Questions answered – Vise mounted proud of bench

The questioner has a question that comes up all the time:

Q:

Hello Paul,

 I really enjoyed your bench build project and I recently bought your book which I can highly recommend. Anyone who is interested in woodworking who did not have the advantage of an apprenticeship with a cabinet maker should get a copy. Even woodworkers who have years of self taught experience can learn something here. You do not waste time on things discussed elsewhere you get to the real deal fast and clearly. 

 I have a question about the positioning of the vice in the bench build. No doubt there is a very good reason for this but since I am slightly puzzled perhaps I am not the only one. 

I noticed you mount the vice so that the rear jaw stands proud of the bench apron. Other benches I have seen mount the rear jaws flush. I can see that mounting the rear jaw flush allows for the use of an extra clamp at the other end of the bench for holding long boards. If the vice is mounted proud you will need to use a spacer block to clamp against the face won’t you? However it may be that there are other far more important reasons for doing what you did. I am keen to learn about them.

Regards,

Gerard

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A:

Well. it was not common to have the vise flush on traditional joiner’s workbenches because more stock is sectionally square and short. Leaving the vise proud the thickness of the jaw and then adding the jaw lining means that you have room for the hand to grip the wood and place it in the vise with a comfortable overhand grip and clamp the wood with the right (dominant in my case) hand.

Someone at the wood show last week questioned me on this and then went on to tell me how he can clamp full length to the bench top when it’s flush. I told him I had used this method all my life and never had a problem. Bit like the time someone asked why I had made a cello as my first ever instrument because it is one of the hardest instruments to make. I told him I didn’t know I couldn’t do it so I did.

Left, you can better understand that here I have two pieces of wood i want to plane the edges of at the same time. iIf the vise face was flush it would be more difficult to hold the two pieces flush at the edges and hold them in the vise with a side grip. I can set this up in a heartbeat and keep both pieces fully aligned with one another and parallel to the benchtop surface. This is the common work and comes up a hundred times a day. Planing the dge of a panel needs no support with the Woden or record type quick release vises I use every day. I made two doors for the Castle in North Wales and clamped 8′ stiles of 2 1/2″ 8″ stiles in the vise with no problems. I think it is funny that people think this to be a wrong method when it was the most commonly used and most practical application of all. Try a retrofit for a week. Screw a wooden jaw to the existing flat face the same size as the opposite vise jaw lining. Make it 1 1/4″ thick, enough to receive the palm or fingers of the hand. Just try it. Then if you want both you can always unscrew the one and have the other.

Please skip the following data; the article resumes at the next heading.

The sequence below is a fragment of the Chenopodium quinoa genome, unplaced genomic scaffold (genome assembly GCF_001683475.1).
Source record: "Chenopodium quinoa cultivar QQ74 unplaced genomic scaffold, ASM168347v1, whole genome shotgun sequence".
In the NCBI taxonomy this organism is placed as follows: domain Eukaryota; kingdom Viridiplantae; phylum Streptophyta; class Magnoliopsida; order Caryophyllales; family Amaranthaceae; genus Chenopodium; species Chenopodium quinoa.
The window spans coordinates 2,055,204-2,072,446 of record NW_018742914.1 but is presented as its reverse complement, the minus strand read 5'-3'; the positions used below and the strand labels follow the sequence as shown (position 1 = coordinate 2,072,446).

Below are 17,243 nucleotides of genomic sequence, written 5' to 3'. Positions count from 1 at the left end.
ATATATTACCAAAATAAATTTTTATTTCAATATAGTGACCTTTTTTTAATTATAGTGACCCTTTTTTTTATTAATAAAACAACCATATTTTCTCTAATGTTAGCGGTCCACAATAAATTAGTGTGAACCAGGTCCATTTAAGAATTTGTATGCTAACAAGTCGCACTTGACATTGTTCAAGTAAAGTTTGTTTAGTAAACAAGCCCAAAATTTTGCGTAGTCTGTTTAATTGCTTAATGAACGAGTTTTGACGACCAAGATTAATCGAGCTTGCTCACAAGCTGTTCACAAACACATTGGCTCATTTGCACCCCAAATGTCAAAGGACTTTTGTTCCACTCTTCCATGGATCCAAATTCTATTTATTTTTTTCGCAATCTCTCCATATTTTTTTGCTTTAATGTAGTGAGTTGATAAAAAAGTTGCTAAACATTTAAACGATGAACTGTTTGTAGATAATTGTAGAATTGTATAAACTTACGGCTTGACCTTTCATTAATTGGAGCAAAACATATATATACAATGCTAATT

On the road to Indianapolis for the next Woodworking Shows’ show . Traveling along Lake Eerie.

 

 

5 Comments

  1. Michael on 15 January 2013 at 4:05 pm

    Another advantage is that you can saw a board while in the vise without moving it. At least that’s what I see you doing often. With the jaws flush you need to move the board up as soon as you reach the bench top and flip it over for the last bit.

    Still I think that when you clamp long pieces and start planing at the end it could slip. I will figure this out soon because my bench (your design) is almost ready to go.

    Thanks for posting such questions so we can all benefit.

  2. Don on 15 January 2013 at 11:05 pm

    I personally will never have a flush mounted vise again. With it not being flush, I simply use a bench slave for long stock which doesn’t have to be pushed all the way in. Being able to easily and quickly clamp as Paul mentioned is a plus I’ve discovered too. So far I haven’t seen a downside and more than a couple upsides.

  3. Ed on 16 January 2013 at 12:55 pm

    Your design also seems to allow having a drawer, but I still don’t understand how you do long stock. Do you use a bench slave like one person mentioned, a block to clamp against or something else?

    Your top also seems narrow (front to tool well) compared to others and I’ve wondered how you do wide things like smoothing the side of a dresser carcase. Do you just bridge over the tool well and rest the piece on the back lip of the bench plus the bench surface proper? I can see how the narrow size might be more comfortable by reducing reaching, though.

    • Paul Sellers on 16 January 2013 at 1:42 pm

      It just works so well. I actually use the workbench made in the video on YouTube. Not that actual one, but that size. It’s 3 feet wide with two bench tops and the well in the middle. Remember that this is a very traditional bench used by generations of craftsmen and not really just me. The bench tops are actually about 13-14″ wide, more than adequate for all bench top chopping, sawing and so on. As for clamping to the bench. I rarely need to do it. Once a year. So a shim of plywood kept for shimming would work fine

  4. Paul Sellers on 18 January 2013 at 1:49 pm

    I copied your Q to a blog because I think it will help more people. Thanks for the good question.

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